I found an amazing legume resource, but first some background.
When I was taking my online Permaculture Design Certificate course, Geoff Lawton had suggested a book: “Legumes of the World”.
Why is this so important? Legumes are species like peas and beans that are considered pioneer species. There are also legumes that are trees. These are very hardy and grow in conditions that are not as favorable to other plants. Some legumes are “nitrogen fixers”. They will add nitrogen into the soil while they are alive. There are other species that will add the nitrogen when they die. Legumes will interact with beneficial bacteria in the soil. They will form nodules, little white or pink balls, on their root system that trade starch produced by the plant through photosynthesis for nitrogen from the bacteria. You can also encourage nitrogen release by cutting the branches of legumes before the rainy season and laying them down on the ground. As these branches decompose they will amend the soil.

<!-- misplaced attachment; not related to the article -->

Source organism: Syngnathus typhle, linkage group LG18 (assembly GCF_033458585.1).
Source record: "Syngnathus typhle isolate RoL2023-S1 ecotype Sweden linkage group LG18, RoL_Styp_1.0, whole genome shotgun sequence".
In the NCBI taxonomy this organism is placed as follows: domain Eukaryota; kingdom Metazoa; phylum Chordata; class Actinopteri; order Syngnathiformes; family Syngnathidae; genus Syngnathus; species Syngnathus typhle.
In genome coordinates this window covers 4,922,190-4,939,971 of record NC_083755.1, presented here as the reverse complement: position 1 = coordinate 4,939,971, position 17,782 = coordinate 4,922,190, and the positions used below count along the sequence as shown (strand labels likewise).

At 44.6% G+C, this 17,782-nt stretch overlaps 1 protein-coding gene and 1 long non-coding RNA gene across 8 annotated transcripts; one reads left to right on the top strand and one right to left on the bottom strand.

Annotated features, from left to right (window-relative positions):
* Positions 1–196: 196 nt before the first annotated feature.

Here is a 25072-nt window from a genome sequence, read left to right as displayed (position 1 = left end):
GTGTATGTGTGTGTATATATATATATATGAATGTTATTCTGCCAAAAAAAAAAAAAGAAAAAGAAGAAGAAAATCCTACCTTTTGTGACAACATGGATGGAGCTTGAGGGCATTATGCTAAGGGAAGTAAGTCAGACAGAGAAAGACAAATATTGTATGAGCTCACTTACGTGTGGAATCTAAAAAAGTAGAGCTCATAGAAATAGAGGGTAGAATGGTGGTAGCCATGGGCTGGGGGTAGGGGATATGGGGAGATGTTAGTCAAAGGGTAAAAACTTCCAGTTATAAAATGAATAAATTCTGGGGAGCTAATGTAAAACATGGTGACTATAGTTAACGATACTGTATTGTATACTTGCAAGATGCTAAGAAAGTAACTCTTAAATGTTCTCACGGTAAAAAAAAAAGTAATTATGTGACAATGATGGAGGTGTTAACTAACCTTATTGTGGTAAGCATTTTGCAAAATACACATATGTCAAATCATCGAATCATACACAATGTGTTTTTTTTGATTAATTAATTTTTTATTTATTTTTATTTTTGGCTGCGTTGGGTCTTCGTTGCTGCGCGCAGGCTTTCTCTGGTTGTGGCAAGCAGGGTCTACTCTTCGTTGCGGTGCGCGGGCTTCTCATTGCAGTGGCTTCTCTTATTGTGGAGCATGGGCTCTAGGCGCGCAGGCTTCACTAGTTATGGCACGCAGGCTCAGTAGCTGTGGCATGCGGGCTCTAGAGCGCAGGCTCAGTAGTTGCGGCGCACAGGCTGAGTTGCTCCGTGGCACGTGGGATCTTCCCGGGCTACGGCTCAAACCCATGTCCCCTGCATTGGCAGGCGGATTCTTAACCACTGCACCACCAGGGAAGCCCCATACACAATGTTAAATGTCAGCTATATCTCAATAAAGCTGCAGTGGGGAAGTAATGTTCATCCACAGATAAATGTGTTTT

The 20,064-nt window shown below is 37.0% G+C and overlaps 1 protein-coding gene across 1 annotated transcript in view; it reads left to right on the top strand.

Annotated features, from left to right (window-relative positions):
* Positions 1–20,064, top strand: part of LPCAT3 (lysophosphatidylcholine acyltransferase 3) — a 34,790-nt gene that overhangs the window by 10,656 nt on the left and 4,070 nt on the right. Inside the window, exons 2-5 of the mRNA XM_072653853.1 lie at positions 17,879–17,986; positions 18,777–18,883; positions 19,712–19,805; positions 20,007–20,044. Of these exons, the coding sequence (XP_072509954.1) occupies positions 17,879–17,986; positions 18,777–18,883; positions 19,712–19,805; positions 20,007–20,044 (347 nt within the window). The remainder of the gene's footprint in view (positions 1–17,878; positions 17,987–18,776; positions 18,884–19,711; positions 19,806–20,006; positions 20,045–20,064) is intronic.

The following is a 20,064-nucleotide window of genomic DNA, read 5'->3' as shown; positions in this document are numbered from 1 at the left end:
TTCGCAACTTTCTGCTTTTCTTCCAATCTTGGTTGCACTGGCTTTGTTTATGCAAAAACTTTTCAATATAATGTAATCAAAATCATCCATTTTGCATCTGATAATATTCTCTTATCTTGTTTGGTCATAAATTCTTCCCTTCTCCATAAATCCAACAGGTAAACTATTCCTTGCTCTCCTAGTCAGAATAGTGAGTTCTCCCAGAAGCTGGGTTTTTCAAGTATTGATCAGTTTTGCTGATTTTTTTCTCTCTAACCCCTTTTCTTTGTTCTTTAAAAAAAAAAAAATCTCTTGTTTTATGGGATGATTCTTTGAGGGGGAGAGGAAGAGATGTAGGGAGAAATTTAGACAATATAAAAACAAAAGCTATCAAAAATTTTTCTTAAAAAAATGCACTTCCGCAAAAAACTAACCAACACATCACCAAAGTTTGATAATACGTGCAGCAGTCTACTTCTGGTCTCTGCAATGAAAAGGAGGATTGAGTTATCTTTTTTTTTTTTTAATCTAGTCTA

Since legumes are pioneer species, they will grow in poor soil conditions and areas affected by adverse weather. They will help repair the soil over time giving way to other species. For example, the mesquite tree can have a tap root that will go down up to 190ft. This allows it to be very drought tolerant by reaching water tables in some areas. It will then be replaced by a taller tree. Legume species are also fast growing and can provide a wind break or you can companion plant them with younger plants and trees. I have some pear trees that I planted earlier this year. Unfortunately I should have planted a support tree with them. They were very late bloomers and have suffered for it from the Texas sun. If I had a Russian olive or an Autumn olive planted with it they would have helped to shade these young trees from the sun.
As promised the website. I would recommend using the common name index. Have fun identifying legumes in your local area.
The same people that wrote the book, converted it into a quick access website. Enjoy!